Designs & Copyright, Patents, Trade Marks
Posted on 16/1/2019

China introduces new IP appeals courts

The IP Tribunal aims to provide a more consistent judicial process across China.

In October 2018, the Chinese National People’s Congress established a new process to settle disputes over intellectual property cases, specifically those concerning matters which are of a technical nature. This includes matters relating to patents, utility models, technical secrets, integrated circuit boards and many other technical fields.

This announcement transferred jurisdiction over these IP disputes containing a technical aspect, to the Supreme People’s Court (SPC). The proceedings over IP disputes of a non-technical nature, i.e. disputes over trademarks and copyright, will not be affected by this change.

The SPC itself issued further provisions on the 28 December 2018 to clarify its remit and override existing legislation which contradicts the new provisions. The legislation provides for an ‘Intellectual Property Tribunal’ which will exist as a permanent judicial body sitting in Beijing and ruling on “cases with strong technical expertise”.

This change in legislation came into force on the 1 January 2019, and as such no significant cases have yet been decided by the tribunal.

The IP Tribunal will sit above the existing localised IP courts and give judgements in order to provide a more consistent judicial process across China, as the previous system was often criticised for the somewhat inconsistent nature of decisions made by a variety of local courts. The IP tribunal judgements shall have equivalent power to that of the SPC’s judgements, and shall also preside over “major and complicated first-instance civil and administrative cases”, but only those within its remit of cases which demand ‘strong technical expertise’.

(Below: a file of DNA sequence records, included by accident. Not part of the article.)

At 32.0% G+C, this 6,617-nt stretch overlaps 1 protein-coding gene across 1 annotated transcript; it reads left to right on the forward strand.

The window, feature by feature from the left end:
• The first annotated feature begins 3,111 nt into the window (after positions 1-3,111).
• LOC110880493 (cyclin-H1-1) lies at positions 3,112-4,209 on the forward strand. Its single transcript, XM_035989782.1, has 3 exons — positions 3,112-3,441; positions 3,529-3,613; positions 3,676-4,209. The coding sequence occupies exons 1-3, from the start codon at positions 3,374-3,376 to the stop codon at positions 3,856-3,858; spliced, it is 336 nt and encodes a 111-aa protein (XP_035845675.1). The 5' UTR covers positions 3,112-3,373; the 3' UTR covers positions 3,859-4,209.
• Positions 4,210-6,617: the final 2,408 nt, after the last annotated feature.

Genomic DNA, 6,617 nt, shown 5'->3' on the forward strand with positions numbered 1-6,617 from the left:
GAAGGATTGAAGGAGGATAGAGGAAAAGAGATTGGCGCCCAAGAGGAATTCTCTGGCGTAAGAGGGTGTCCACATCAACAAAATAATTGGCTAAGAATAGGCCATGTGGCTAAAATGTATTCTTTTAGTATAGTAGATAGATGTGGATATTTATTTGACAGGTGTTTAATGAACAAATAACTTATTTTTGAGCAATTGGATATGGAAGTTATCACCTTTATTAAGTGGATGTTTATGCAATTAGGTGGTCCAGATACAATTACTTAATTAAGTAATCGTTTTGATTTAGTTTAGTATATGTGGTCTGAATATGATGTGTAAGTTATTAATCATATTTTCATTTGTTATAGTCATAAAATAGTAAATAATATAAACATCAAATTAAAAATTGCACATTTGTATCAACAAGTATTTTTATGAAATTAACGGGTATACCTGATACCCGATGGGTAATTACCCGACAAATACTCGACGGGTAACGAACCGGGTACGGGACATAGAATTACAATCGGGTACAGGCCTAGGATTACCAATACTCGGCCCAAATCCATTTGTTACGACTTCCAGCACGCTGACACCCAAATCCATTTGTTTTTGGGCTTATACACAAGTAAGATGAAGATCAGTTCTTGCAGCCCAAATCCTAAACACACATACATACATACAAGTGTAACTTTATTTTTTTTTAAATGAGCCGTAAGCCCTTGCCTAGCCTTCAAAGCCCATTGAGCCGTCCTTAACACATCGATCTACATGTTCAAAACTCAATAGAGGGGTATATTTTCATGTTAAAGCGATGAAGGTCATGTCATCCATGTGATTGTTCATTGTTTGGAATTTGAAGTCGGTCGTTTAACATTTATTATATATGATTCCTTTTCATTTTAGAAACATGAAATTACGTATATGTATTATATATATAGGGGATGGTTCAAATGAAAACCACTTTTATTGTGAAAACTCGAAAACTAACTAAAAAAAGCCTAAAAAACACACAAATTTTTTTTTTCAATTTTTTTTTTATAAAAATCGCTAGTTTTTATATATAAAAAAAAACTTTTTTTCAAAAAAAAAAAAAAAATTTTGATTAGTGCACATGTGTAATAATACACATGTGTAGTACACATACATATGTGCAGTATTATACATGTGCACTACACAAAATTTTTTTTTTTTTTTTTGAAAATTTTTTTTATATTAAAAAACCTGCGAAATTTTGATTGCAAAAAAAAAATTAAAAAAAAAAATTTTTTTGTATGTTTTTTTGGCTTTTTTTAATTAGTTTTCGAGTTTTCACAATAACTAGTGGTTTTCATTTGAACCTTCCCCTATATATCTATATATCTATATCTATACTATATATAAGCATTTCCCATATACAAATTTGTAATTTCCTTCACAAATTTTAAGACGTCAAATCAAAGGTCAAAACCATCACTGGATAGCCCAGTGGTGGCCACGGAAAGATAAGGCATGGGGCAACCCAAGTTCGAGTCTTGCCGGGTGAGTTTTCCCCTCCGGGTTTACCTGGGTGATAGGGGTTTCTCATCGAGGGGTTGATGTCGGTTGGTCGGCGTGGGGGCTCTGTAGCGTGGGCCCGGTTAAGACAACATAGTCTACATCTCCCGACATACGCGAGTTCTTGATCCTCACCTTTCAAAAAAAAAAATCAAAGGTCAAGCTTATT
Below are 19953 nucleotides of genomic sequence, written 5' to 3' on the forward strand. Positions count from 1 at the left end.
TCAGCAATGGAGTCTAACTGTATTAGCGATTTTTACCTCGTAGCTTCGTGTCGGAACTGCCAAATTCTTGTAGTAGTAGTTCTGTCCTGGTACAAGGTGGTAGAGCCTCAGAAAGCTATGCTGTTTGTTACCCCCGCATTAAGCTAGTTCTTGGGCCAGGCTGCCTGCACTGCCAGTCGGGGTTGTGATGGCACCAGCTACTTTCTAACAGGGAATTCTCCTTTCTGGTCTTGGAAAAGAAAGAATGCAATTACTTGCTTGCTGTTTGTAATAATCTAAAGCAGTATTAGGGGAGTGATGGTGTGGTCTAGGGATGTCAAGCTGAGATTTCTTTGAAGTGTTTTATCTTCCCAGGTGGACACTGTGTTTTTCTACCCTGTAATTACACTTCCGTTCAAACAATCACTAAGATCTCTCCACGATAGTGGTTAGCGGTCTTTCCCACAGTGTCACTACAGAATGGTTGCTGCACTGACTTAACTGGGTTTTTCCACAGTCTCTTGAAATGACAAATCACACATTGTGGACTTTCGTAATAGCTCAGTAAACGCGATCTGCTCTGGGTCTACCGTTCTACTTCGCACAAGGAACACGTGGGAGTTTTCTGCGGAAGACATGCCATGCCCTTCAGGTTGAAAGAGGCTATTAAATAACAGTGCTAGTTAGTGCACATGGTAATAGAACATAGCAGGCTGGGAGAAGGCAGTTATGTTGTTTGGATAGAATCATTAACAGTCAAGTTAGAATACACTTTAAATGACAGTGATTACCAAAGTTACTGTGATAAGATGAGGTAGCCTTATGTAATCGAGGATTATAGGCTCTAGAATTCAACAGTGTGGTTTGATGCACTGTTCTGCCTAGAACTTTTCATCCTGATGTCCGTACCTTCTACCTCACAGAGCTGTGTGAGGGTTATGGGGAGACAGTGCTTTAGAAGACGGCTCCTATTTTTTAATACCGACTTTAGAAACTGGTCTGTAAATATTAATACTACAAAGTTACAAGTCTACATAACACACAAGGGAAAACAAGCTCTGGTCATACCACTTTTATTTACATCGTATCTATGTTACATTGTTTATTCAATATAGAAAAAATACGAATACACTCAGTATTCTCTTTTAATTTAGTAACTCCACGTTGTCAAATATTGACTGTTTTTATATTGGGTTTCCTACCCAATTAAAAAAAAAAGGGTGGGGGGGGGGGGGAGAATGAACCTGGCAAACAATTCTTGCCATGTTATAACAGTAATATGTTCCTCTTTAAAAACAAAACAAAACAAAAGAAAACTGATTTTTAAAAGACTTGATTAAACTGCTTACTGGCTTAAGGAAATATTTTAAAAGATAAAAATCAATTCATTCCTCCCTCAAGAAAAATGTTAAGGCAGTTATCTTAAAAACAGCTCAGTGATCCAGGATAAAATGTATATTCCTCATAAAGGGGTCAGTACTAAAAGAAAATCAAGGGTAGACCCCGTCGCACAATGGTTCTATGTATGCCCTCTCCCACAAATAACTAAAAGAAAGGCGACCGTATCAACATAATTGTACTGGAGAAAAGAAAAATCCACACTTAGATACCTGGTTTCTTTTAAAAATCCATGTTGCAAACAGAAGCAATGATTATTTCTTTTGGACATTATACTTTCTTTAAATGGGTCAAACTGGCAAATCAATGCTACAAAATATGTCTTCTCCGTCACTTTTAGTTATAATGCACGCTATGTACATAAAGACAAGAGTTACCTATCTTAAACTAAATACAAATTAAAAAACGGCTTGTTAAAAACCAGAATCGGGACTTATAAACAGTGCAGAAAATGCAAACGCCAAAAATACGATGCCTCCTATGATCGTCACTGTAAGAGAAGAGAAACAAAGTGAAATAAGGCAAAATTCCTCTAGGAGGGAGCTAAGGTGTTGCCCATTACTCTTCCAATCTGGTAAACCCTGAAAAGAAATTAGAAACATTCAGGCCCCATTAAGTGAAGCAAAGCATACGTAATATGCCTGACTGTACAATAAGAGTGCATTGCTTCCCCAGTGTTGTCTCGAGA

The newly founded tribunal will be able to establish guidelines for the lower courts as well as establishing precedents in the matters over which the tribunal presides.

The establishment of this system has been praised widely, as the Chinese judicial system has often been criticised for being too lax with regards to IP rights, so the foundation of a court to issue standardised national precedents has brought China closer in the line with the IP dispute systems of many countries. However as there is as of yet no case law for this new national appeals court, the exact details of this system remain to be seen.

This new system will hopefully pave the way for greater reliability in the enforcement of IP rights in China. If you have any questions arising from this article or any other query regarding intellectual property rights in China please do not hesitate to contact us.

Wilson Gunn